Are you considering retirement or trying a new profession besides your accounting practice? If you’re itching to make a fast exit, check out our tips for selling an accounting practice quickly and painlessly.
A simple way to bypass the difficult and time-consuming process of filtering through potential buyers, negotiating, and working on the transition is to have an internal succession. Selling internally ensures a quick and easy transition to new ownership with stability and a continuance of your vision.
If you’re the majority stakeholder of a larger firm, you can consider selling the equity to other partners or someone considered a rising star at the firm. There are also other options for internal succession, like the employee stock ownership plan (ESOP), which allows the employees to own part or all of the company they work for.
Sell to a Competitor
While it may sting some owners to consider, you can often find a capable and ready buyer by looking to a competitor. There are pros and cons of selling your practice to a competitor, but one benefit is that it typically allows for a quick handover and exit for the owner.
Competitors are more likely to be motivated to acquire your accounting practice and expand. Plus, because they’re familiar with the business and local market, they understand your firm’s value better than outsiders. If you have a good relationship with a competitor, consider contacting them to see if they’d be interested in acquiring your firm.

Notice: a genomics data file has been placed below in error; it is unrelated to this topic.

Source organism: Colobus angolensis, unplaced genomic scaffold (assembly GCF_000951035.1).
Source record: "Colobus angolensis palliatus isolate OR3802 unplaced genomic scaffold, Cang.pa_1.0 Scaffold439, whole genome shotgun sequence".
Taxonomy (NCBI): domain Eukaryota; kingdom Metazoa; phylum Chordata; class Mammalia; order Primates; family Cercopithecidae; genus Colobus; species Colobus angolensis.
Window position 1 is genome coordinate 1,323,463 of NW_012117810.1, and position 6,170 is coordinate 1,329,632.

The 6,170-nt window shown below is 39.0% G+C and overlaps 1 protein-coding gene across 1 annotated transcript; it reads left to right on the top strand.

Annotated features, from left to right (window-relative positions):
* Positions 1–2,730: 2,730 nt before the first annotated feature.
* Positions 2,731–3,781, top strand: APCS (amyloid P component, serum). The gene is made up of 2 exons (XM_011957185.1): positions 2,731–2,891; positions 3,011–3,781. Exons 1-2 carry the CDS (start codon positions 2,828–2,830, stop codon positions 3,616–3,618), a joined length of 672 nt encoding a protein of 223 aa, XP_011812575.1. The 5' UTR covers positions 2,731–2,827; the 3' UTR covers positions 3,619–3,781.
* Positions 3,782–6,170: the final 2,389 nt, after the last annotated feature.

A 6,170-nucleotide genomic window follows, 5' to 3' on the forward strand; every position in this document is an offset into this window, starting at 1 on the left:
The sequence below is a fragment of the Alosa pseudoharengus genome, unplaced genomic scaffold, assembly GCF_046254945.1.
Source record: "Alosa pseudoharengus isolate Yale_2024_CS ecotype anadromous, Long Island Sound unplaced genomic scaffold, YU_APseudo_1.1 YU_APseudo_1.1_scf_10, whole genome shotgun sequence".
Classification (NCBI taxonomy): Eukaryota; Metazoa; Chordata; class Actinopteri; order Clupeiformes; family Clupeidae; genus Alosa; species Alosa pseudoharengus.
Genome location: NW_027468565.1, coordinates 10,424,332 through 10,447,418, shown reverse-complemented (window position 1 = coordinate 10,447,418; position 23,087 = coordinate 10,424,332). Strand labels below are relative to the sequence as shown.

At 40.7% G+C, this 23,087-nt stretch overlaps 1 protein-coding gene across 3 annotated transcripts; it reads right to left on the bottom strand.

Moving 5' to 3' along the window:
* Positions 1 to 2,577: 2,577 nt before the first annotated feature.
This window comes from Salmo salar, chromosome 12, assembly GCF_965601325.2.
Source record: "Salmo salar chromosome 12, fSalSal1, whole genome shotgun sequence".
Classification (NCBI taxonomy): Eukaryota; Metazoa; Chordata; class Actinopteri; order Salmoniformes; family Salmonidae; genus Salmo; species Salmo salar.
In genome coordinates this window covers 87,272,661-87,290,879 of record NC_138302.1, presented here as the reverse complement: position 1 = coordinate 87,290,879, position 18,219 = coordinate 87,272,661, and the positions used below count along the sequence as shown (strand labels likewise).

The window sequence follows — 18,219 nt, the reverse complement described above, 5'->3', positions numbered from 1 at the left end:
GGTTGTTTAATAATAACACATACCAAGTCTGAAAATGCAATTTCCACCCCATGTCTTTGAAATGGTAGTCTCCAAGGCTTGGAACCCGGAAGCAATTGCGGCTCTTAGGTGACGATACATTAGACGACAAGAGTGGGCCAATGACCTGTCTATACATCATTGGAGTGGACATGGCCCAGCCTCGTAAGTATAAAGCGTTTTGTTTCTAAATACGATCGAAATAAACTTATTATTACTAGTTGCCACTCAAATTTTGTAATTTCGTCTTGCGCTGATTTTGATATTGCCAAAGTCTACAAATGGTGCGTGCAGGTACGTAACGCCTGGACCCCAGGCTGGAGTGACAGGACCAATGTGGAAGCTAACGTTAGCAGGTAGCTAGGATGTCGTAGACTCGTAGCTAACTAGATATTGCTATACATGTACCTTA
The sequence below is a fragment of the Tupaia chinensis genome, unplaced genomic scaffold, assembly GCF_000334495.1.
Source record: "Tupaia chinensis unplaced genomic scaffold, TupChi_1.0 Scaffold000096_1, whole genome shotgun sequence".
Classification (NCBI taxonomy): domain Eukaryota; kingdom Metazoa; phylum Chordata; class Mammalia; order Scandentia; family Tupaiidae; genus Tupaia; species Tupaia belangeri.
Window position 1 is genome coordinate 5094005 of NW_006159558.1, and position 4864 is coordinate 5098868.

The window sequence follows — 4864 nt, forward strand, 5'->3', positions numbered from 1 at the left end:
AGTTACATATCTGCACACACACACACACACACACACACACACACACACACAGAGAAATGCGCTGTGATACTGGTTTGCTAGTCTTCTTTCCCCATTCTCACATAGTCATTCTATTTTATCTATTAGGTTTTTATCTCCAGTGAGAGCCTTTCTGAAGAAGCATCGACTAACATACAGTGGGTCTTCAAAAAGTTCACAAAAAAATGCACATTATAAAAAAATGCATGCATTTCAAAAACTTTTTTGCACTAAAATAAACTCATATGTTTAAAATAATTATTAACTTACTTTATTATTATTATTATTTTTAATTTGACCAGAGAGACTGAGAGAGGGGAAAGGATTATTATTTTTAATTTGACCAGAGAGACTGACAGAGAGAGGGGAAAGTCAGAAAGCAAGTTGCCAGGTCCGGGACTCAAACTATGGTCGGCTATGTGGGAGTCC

Compile Accurate Financial Records and Statements
When you put your business on the market, potential buyers will want to look at accounting and financial statements. Therefore, a good first step to selling your practice is to compile all the necessary financial records and statements that show your practice’s situation.
If your financial records are disorganized, they’ll likely scare away potential buyers or drive down the selling price. Ensure all your records and accounts are in order before putting the practice up for sale.
Tie Payment to Client Retention
Another way to motivate buyers and sell an accounting practice quickly is to tie payment installments to client retention. Client retention is key to the value of an accounting firm; if all the clients leave when ownership changes, the value of the practice will plummet.
Therefore, many buyers of client-based businesses like accounting practices won’t agree to an upfront payment and will instead ask for annual installments tied to client retention. With this agreement, the payments will increase if the firm retains and attracts new clients. But if the practice loses revenue, installments will go down. If you’re confident in the competency of your staff and new ownership, this is a good way to sell while opening the opportunity for your practice’s value to go up.